Folks are buzzing about the new state record brown trout, and it’s obviously an impressive fish. Words and photos made the front page of The Idaho Statesman and there’s been lots of discussion on the Internet.
There’s another story that hasn’t made the press. It’s not about the big one that got away, but the big one that got let go.
Mike Baker of Kuna caught and released what was possibly a new state record largemouth bass last summer. He sent me a photo of it for the “whopper” in the fishing report, which you will see in Thursday’s Idaho Outdoors.
The current record largemouth is 10 pounds, 15 ounces caught from Anderson Lake in North Idaho by Mrs. M.W. Taylor. That’s all the information Idaho Department of Fish and Game lists. Normally there is more information, including length and girth.
Which adds intrigue to Baker’s fish. It was 24 inches long and had a girth of 19.5 inches. He caught it from an irrigation reservoir on private land in Payette County, which he declined to mention by name.
Baker said he used a formula from Field and Stream magazine to estimate its weight, and cross-referenced it with other weight calculators. Using the length and girth measurements with different formulas, they all estimated the weight between 10 and 11 pounds.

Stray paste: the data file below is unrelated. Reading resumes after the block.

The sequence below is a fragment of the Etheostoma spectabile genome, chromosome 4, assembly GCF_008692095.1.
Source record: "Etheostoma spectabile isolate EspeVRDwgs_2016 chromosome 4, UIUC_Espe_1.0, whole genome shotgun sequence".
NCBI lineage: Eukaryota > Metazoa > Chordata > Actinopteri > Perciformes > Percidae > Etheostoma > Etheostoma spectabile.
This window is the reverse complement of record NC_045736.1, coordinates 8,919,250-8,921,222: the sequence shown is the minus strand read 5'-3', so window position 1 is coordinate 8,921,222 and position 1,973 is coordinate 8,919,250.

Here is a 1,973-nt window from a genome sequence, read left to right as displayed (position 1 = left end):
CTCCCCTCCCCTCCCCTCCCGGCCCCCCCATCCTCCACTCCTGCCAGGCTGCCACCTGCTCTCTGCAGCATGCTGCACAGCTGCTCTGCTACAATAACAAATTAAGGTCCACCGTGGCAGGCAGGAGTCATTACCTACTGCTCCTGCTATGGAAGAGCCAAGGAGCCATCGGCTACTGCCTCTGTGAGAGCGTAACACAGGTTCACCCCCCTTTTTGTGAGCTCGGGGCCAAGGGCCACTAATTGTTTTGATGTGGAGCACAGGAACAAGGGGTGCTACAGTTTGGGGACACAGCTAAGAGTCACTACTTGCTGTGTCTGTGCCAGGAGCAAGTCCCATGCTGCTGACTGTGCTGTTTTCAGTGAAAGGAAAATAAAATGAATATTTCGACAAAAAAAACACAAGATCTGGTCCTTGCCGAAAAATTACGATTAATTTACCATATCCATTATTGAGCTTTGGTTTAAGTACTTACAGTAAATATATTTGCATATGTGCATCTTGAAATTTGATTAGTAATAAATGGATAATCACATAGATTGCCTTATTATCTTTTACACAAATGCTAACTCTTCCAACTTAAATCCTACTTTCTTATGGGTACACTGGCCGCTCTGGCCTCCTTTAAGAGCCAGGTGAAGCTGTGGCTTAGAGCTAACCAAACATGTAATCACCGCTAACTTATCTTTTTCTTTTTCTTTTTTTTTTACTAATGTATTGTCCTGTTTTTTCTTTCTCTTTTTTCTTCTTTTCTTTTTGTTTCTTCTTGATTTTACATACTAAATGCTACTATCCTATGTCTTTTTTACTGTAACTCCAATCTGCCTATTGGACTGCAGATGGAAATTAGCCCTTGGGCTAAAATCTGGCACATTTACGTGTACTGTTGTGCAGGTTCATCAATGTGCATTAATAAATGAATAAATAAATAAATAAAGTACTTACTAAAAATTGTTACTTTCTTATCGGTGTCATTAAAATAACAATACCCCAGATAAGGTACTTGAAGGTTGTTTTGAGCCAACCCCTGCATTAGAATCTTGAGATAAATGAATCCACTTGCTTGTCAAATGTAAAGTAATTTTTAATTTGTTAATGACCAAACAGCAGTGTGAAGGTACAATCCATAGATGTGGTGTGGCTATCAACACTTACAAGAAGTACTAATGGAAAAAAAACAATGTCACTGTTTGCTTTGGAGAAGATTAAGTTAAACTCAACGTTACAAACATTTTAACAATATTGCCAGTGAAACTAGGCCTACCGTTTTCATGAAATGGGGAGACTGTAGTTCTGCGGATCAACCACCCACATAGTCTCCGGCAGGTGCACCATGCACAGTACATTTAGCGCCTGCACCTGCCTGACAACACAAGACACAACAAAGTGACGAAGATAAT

He and his brother, Brian, were fishing from a canoe and Mike hooked the fish on 6-pound test line. He said it fought like crazy, jumped six or seven times, and at one point swam under the canoe and nearly capsized it.
Baker saw the story about the new record brown trout and wondered if that could have been his photo on the front page of the paper.
“I thought about that, but I thought ‘oh well, no big thing,’” he said Monday.
I asked if he regretted releasing it, and he said no.
“It gave me the best fight of my life,” Baker said. “Neither of us even talked about keeping it. It didn’t feel like the right thing to do.”
I didn’t talk to Wes Case, who caught the state record brown trout from Ashton Reservoir last week. But from what I heard and read, he’s a stand-up guy who decided to keep what is probably the fish of a lifetime.
It got me thinking. What would I do in that situation? I like to think I would follow Baker’s lead, but if I was staring at some huge fish that I just landed, would I feel differently?
I am a strong proponent of catch and release. I think it’s the best way to conserve our fisheries and have the chance to catch an occasional lunker. But I am not opposed to occasionally killing fish, either.
There’s the argument that big fish should be let go so its genes can carry on to the next generation, but by the time a fish grows large enough to break records, it has spawned multiple times. It’s likely at the tail end of its life, so why not bonk it on the head and put it on the wall?
On the other hand, I think it’s noble and generous to let a big fish go, especially if you know you probably won’t catch another one like it in your lifetime.
I don’t think there’s a right answer here. The question is more of a Rorschach test than a litmus test.
What would you do?